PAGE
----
covd-19 dublin city pollution

Covid 19 and Cleaner Air in Dublin City Centre

It is well document that there are widespread improvements in air quality as a result of the Covid 19 pandemic and the resulting shut down of many elements of society. This has been documented by media organizations across the globe, as well as professional bodies such as the Institute of Air Quality Management. The Irish Times has reported that ‘Improved air quality in Europe due to lockdowns to combat the coronavirus pandemic has delivered health benefits equivalent to avoiding 11,300 premature deaths’ referencing a study carried out by Helsinki-based Centre for Research on Energy and Clean Air. The same study has predicted that other avoided health impacts include 6,000 fewer new cases of asthma in children.

The fact that air quality has improved due to Covid 19 restrictions is matter of common sense. Obvious reasons for improved air quality include a massive reduction in traffic and public transport. Other reasons include a reduction in commercial and manufacturing activity due to the economic slowdown associated with Covid 19 (Plummeting oil prices is an indicator of this). Empty offices do not need to be heated by gas or oil boilers. Less manufacturing activity means reduced industrial emissions. As just one example, if there is a reduced demand for metal, refineries and smelters will not be in production as much, and the furnaces and smelting kettles in these facilities will not be emitting as much harmful particulate matter or heavy metals to ambient air. In addition to this, construction sites have not been operational which means a reduction in the emission of combustion gases from stationary construction plant such as diesel generators and mobile construction plant such as excavators, as well as a reduction in construction and demolition dust. This is particularly relevant in Dublin City Centre which was a hotbed of construction activity prior to Covid 19.

It stands to reason therefore that air quality in Dublin City Centre, Ireland’s epicentre, has improved dramatically. A preliminary review and a comparison of PM10 Air Quality data at EPA Monitoring Stations from 2019 and 2020 based in and around Dublin as shown below indicates this dramatic reduction.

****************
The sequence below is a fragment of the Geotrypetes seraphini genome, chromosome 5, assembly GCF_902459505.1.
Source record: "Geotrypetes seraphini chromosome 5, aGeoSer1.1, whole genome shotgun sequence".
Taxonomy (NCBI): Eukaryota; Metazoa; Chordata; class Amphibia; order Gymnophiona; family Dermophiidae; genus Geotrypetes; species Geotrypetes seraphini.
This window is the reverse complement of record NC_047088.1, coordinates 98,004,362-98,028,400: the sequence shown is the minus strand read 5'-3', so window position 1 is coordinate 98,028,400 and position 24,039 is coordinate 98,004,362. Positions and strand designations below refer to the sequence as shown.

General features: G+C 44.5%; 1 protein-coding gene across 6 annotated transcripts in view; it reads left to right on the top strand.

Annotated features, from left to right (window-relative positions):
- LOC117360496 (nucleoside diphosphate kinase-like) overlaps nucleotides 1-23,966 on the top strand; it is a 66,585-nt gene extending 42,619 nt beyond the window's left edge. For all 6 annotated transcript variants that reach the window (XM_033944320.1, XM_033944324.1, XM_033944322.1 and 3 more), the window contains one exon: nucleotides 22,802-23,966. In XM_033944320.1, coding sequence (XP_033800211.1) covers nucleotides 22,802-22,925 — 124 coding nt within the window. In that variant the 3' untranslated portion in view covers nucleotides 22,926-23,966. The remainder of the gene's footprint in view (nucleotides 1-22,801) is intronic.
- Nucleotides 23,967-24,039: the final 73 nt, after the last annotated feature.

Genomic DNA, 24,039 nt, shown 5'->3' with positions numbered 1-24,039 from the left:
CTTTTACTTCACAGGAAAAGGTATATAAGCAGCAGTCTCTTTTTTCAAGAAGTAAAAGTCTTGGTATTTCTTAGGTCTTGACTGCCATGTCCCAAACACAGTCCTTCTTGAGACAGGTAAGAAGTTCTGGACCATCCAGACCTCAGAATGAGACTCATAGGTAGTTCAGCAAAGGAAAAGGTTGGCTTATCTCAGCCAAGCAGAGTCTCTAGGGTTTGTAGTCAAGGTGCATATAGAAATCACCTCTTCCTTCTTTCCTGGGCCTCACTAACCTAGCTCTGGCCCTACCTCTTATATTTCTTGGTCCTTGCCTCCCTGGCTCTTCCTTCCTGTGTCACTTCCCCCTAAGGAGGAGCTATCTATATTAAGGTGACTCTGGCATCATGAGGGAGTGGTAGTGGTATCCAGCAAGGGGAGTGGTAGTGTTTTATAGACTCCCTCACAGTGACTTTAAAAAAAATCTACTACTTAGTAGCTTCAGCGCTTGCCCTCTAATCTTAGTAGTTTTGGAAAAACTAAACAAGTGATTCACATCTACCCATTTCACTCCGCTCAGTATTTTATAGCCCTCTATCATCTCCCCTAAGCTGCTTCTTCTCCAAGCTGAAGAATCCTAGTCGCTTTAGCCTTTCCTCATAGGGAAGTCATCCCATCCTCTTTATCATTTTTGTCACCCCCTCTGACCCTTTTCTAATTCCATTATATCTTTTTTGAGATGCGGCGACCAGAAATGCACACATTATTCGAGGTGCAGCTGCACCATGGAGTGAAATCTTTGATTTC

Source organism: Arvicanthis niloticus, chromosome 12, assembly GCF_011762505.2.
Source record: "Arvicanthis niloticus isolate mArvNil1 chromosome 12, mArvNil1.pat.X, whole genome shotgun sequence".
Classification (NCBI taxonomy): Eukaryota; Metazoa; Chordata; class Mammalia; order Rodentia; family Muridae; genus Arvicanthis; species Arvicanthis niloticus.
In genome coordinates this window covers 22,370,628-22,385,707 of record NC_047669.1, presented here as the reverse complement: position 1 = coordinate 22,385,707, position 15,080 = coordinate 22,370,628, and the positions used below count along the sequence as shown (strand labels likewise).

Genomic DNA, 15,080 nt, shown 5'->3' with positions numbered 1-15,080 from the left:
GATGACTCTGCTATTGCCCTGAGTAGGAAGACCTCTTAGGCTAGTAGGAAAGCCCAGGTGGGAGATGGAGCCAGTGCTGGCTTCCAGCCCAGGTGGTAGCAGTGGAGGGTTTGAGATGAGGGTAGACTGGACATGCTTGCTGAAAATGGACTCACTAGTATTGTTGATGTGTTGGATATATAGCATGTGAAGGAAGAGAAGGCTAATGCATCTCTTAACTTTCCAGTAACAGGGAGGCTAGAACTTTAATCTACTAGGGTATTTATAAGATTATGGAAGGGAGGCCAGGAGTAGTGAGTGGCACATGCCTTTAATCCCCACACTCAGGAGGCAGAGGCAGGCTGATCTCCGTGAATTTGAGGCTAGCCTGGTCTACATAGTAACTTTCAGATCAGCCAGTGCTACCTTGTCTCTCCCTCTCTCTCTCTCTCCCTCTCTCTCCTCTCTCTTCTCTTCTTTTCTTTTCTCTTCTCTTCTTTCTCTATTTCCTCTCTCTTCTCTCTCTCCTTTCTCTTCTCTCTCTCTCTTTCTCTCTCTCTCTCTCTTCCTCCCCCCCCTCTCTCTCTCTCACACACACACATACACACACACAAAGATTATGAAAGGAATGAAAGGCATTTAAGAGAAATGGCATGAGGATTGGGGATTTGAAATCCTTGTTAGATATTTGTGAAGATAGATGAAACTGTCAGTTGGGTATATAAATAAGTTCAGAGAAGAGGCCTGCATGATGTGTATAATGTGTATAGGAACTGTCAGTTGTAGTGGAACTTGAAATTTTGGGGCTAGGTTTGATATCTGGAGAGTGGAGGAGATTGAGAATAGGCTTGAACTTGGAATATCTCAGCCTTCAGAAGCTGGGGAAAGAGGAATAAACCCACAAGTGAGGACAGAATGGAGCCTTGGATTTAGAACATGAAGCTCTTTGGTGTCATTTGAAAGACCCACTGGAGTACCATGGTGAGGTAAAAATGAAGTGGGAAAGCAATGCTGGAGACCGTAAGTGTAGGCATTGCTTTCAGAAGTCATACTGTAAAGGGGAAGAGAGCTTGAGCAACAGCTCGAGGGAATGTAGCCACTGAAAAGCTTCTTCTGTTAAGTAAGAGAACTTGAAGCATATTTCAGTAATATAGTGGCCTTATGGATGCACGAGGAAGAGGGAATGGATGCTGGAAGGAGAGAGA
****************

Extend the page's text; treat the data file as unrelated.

EPA Air Monitoring StationNumber of values greater than 50 ug/m3 (Whole of 2019)Number of values greater than 50 ug/m3 (Up to April 20th 2020)
Marino40
Rathmines50
St Johns Road West50
Davitt Road151
Blanchardsown111
Ballyfermot70
Winetavern Street90

Note: The daily limit for PM10 is 50 ug/m3. The limit is deemed breached if more than 35 exceedances occur during the year. 

At the same time, the health effects of air pollution are widely known. Air pollution is a major cause of premature death and disease, and is ‘the single largest environmental health risk in Europe’ according to the European Environment Agency. Heart disease and stroke are the most common reasons for premature death attributable to air pollution, followed by lung diseases and lung cancer. The World Health Organizations concludes that Worldwide ambient air pollution accounts for:

  • 29% of all deaths and disease from lung cancer
  • 17% of all deaths and disease from acute lower respiratory infection
  • 24% of all deaths from stroke
  • 25% of all deaths and disease from ischaemic heart disease
  • 43% of all deaths and disease from chronic obstructive pulmonary disease

In Ireland, the number of premature deaths attributable to air pollution is estimated by the EPA to be at 1,510 people a year and is attributed mainly due to cardiovascular disease.

Is it possible to see significant health improvements across society due to the temporary improvement of air quality across the globe during the pandemic? It is strange suggesting that a global pandemic may actually result in health improvements, but it’d be very interesting to track the level of illnesses such as Asthma, Respiratory Infection, Lung Cancer and Stoke in the short, medium and long-term to see if there is any discernible reduction in these illnesses due to temporary Covid 19 related air quality improvements. Might it also be possible that cultural changes such as an increase in remote working for example or an increased awareness of the importance of science-based policy (I.e. in relation to Climate Change for example) contribute to a continued trend of improving air quality?

Author Richard Deeney.